James Palmer writes in Foreign Policy that, for a while now, “the Chinese internet has been wracked by civil war over America,” with one side celebrating the United States as a free, unpolluted paradise and the other railing against its hypocrisy, racial inequality, and political strife. Palmer offers this diagnosis: “the real subject under discussion is often the Chinese government” and how it stacks up against the United States. Scandals in the West, especially when the victim is Chinese, have become potent ammunition.

The sentiment prevails whether the issue at hand is a delayed IKEA recall in China (the hive mind of the Chinese Internet wondered whether the company values its Chinese customers less than its American counterparts) or the shooting of a fifty-six-year-old Chinese father of five in Paris. The appropriation of one context-specific story for a larger sociocultural narrative is certainly not unique, but it speaks to the current atmosphere, which is one of profound agitation. When the anxiety is fixated on a single incident, like sunlight concentrated through a magnifying glass, it can all too easily distort reality and obscure its complexities. The politics of representation matter all the more in an age of censorship (in China) and a curated media landscape (everywhere where there’s an Internet connection), because symbols so effortlessly accrue their own significance.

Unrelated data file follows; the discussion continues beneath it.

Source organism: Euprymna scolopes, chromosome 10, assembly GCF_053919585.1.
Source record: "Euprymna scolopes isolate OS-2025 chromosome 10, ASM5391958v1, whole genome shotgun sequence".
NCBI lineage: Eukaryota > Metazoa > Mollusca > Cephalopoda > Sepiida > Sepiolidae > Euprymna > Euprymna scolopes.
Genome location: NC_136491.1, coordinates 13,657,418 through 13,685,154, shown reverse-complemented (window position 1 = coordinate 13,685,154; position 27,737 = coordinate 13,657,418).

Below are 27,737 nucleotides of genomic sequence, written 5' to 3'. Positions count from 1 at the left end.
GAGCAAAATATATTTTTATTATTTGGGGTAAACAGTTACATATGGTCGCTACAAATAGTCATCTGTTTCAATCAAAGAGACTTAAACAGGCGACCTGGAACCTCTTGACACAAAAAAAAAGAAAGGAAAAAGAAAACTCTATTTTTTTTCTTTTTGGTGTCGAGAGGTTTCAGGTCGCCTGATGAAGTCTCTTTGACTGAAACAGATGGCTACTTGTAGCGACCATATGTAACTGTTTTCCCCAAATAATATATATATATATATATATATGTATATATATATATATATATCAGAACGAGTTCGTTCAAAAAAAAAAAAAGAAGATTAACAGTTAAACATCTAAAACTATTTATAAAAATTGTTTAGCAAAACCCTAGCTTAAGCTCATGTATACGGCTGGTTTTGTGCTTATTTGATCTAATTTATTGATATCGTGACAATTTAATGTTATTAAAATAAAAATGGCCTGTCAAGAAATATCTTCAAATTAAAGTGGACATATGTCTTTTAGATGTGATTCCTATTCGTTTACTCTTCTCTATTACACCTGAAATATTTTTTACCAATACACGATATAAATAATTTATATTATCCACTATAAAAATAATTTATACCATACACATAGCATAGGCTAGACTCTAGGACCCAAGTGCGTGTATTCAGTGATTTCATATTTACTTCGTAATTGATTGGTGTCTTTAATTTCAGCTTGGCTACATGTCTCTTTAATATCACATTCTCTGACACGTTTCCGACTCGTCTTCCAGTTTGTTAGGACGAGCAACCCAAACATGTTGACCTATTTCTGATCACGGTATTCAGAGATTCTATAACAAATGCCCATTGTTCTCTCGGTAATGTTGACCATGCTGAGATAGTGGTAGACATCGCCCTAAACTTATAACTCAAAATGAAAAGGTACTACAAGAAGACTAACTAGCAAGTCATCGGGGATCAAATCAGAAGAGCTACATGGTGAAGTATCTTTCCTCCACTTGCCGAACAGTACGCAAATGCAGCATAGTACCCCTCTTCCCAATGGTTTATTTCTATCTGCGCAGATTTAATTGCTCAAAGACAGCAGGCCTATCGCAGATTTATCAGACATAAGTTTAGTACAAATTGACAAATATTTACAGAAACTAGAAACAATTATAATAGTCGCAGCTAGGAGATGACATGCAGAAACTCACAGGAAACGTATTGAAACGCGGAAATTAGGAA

Dao’s lawyer said that his client had received an e-mail comparing him to Rosa Parks, a parallel that is questionable, to say the least, for a host of reasons, beginning with the distinction between Parks’s conscious activism and Dao’s accidental victimhood. United’s callousness was not a calculated attempt to wage war on China and wipe out some of its own value in the process. Then again, last October, I wrote about the anti-Asian racism of Fox News’ “Watters’ World,” in which its crass, witless host, Jesse Watters, visited Chinatown for no other discernible reason than to mock its immigrant inhabitants. The most wretched part of an altogether calamitous five-minute segment was when Watters harangued an elderly Chinese woman who clearly spoke little English but was too timid or polite to walk away from an aggressive white man yelling about “Trump beating up on China.”

Our President has made no secret of seeing the world as a cartoonish dichotomy between winners and losers, the strong and the weak, real and fraudulent Americans. His rhetoric, abetted by his counterparts elsewhere in the world who have their own agendas to push, is infectious because, in a time of uncertainty, the reductive narrative can seem more readily palatable than the confusing truth. The most corrosive part of such simplification isn’t only that the weak will continue to be bullied. Rather, it’s that we bystanders—caught up as we are in this psychosocial climate of fear and anxiety—will lose the objectivity to even want to understand the nuances of any single event. Instead, on the panopticon of our hand-held digital theatre, we will see the world the way our devices would like us to see everything: filtered.